Bar ‘satisfaction’ snapshot
The second biennial Barristers’ Working Lives survey has been published by the Bar Council and the Bar Standards Board. Although 88% still believe that their work is interesting and say that they are proud to be a barrister, the Bar might be seen to be less happy than two years ago: 49% found it to be ideal or that it met most needs compared to 55% in 2011, while 30% were not satisfied or not satisfied at all (vs 21% in 2011), figures strongly affected by the particular experience of the Criminal Bar. Social conscience remains high, with 39% engaged in pro bono work. A corrected Bar Barometerhas also been released with revised tenancy statistics. The September issue of Counselwill analyse both reports.
Lord Chancellor inquiry
The House of Lords Constitution Committee has launched an inquiry into the office of Lord Chancellor. Lord Lang of Monkton, Committee Chairman, said: “The office... is one of the oldest in the British constitution, but relatively recent changes have changed the role considerably. It is now approaching 10 years since the passing of the Constitutional Reform Act, which ended the Lord Chancellor’s role as head of the judiciary and presiding officer of the House of Lords. This followed a hasty reshuffle in which it had been suggested that the office of Lord Chancellor would be abolished. We will look at the role as it is now.” Interested parties are invited to submit written evidence by 29 August.
VAWG conviction rate soars
The highest ever recorded conviction rate for domestic violence prosecutions was announced by the Director of Public Prosecutions, Alison Saunders CB, at the Women’s Aid national conference in Birmingham on 2 July. The seventh annual CPS Violence Against Women and Girls (VAWG) Crime Report showed that 74.6% of those prosecuted for domestic violence were convicted in 2013-14. Prosecutions for VAWG offences overall, including sexual abuse, child abuse, forced marriage and honour crimes, also showed the highest conviction rate at 74.4%, and an 11% increase in the volume of defendants charged since 2012-13.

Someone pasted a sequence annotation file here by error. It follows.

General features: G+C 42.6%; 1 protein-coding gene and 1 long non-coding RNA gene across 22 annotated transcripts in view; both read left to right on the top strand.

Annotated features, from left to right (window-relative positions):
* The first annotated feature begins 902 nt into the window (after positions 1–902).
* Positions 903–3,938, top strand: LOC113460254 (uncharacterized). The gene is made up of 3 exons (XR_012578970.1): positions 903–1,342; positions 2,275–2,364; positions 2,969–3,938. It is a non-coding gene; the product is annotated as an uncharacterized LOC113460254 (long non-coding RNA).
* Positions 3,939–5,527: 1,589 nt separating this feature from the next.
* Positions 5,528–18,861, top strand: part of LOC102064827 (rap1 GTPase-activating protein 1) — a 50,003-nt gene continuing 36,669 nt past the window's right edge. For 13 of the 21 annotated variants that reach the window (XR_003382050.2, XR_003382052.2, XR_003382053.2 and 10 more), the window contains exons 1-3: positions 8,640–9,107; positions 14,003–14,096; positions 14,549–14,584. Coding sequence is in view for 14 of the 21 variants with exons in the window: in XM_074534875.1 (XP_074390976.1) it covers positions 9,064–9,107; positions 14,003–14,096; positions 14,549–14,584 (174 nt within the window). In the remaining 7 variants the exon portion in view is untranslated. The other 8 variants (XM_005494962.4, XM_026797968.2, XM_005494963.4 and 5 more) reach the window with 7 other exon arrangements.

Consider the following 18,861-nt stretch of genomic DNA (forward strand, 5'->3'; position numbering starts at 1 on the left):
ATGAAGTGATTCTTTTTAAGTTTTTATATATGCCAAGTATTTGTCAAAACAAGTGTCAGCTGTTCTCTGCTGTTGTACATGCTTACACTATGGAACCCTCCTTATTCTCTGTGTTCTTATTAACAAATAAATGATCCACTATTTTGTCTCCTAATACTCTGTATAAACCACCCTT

‘Winter of the World’ events
On 28 July 1914 Austria-Hungary declared war on Serbia. It was the opening declaration of World War I and over the coming week, nation after nation followed with declarations of their own. A series of events at Temple Church will commemorate the War’s outbreak. From 28 July until the end of the year an Exhibition in the Chancel of the Temple Church will tell the story of the War through the life, service, campaigns – and in many cases the death – of members of Inner and Middle Temple (see also p 12). Admission is free to members of the Inns of Court, to all others who work in the Temple, and to their guests. For members of the general public there is a charge. Choral Evensong will be held on 28 July at 5.45pm: music sung by the Temple Singers will include ‘Set me as a Seal’ by William Walton and ‘Lord, thou has been our Refuge’ by Ralph Vaughan Williams. Last Post and Reveille will be sounded and the Two Minutes’ Silence will be observed. For up-to-date details, please check www.templechurch.com.
The Bar Council’s Professional Practice Committee (PPC) has published guidance on the legal and ethical issues surrounding mini-pupillages which covers confidentiality/privilege, data protection, client wishes/understanding and the conduct of mini-pupils. It identifies barristers’ legal and ethical obligations, explains what they may mean in practice, and suggests practical approaches and solutions. All barristers and chambers are encouraged to review their practices and contractual arrangements with the assistance of this document, and to make any necessary changes. For more details, see www.barcouncil.org.uk and this month’s Professional Update on p 41.